“20th January is a light. And in this light, there is another light: Mary – Sion – Jerusalem”

-Fr. Alphonse Marie Ratisbonne -(1814-1884)
Notre Dame de Sion (Religious of Our Lady of Sion)

Life sometimes holds key pivotal moments, turning points that dramatically influence future direction. Such an event occurred in Fr. Alphonse Marie Ratisbonne’s life on 20th January 1842. He entered Sant’ Andrea delle Fratte Church in Rome as a Jew; he left, a believing Christian. What happened there? Alphonse later testified that he had an apparition of Mary. She did not speak, yet in her silence, he understood all. Ten days later, he was baptised a Catholic and after a thorough investigation, the event was acclaimed by the Holy Church as “a true miracle“.

What was the impact of this dramatic change? Alphonse would later write, “20th January is a light. And in this light, there is another light: Mary – Sion – Jerusalem“. After time with the Jesuit Society, he left as an ordained priest, to join the newly founded Congregation of Fathers of Sion (Notre Dame de Sion). His one overriding passion was to work in Jerusalem and to assist in bringing the Sisters of Our Lady of Sion (Notre Dame de Sion) there. In 1855, he arrived in Jaffa, penniless, robbed of all his money, and valiantly made his way to the Holy City.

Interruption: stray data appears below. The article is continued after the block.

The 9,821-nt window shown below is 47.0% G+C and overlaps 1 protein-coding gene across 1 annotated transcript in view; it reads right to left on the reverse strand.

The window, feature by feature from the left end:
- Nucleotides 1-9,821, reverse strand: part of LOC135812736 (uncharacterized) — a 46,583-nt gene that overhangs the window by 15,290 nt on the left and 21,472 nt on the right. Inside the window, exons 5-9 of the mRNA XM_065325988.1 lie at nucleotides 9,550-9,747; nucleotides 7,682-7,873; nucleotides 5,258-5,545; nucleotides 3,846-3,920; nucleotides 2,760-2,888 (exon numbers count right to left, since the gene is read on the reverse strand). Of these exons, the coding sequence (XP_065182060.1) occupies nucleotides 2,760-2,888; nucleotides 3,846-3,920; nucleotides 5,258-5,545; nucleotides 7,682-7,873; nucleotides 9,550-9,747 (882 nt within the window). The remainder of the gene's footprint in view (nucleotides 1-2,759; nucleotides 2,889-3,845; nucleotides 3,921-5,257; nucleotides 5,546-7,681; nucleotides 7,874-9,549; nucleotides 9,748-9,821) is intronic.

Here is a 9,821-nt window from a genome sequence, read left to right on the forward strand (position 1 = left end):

In mid 19th Century, Jerusalem was still under the control of the Ottoman Turkish government. With the Crimean War raging, the religious and political situation in the Holy Land was in a state of even greater uncertainty. Most of the monuments were in ruins, with piles of rubbish and stones littering the streets of Jerusalem. For all practical purposes, there were no roads. With deep faith and unquenchable hope, Alphonse forged ahead to build the Ecce Homo Convent on the Via Dolorosa, another Convent in the Village of Ein Kerem (St. John de Montana) and a Boy’s Trade School at St. Peter’s de Sion (Ratisbonne Monastery), in Jerusalem. Worn out by constant travel, poor health, a heavy workload and constant financial anxieties, Alphonse died on 6th May 1884, just seventy years of age. He is buried in the beautiful Sion cemetery of Ein Kerem (St. John de Montana).

Today, it could be quite easy to underestimate the courage, indomitable tenacity and deep trust in God of Alphonse Marie and the Sisters who sustained the many hardships of life in Jerusalem in that era. Although the ministries of the Sisters, Fathers and Brothers have dramatically changed over time, their presence in Jerusalem remains central to Sion’s mission in the Holy Church and the world.


*Texts in italics, taken from Congregational Journals and Writings, edited by Sr. Marie Carmelle, Nds




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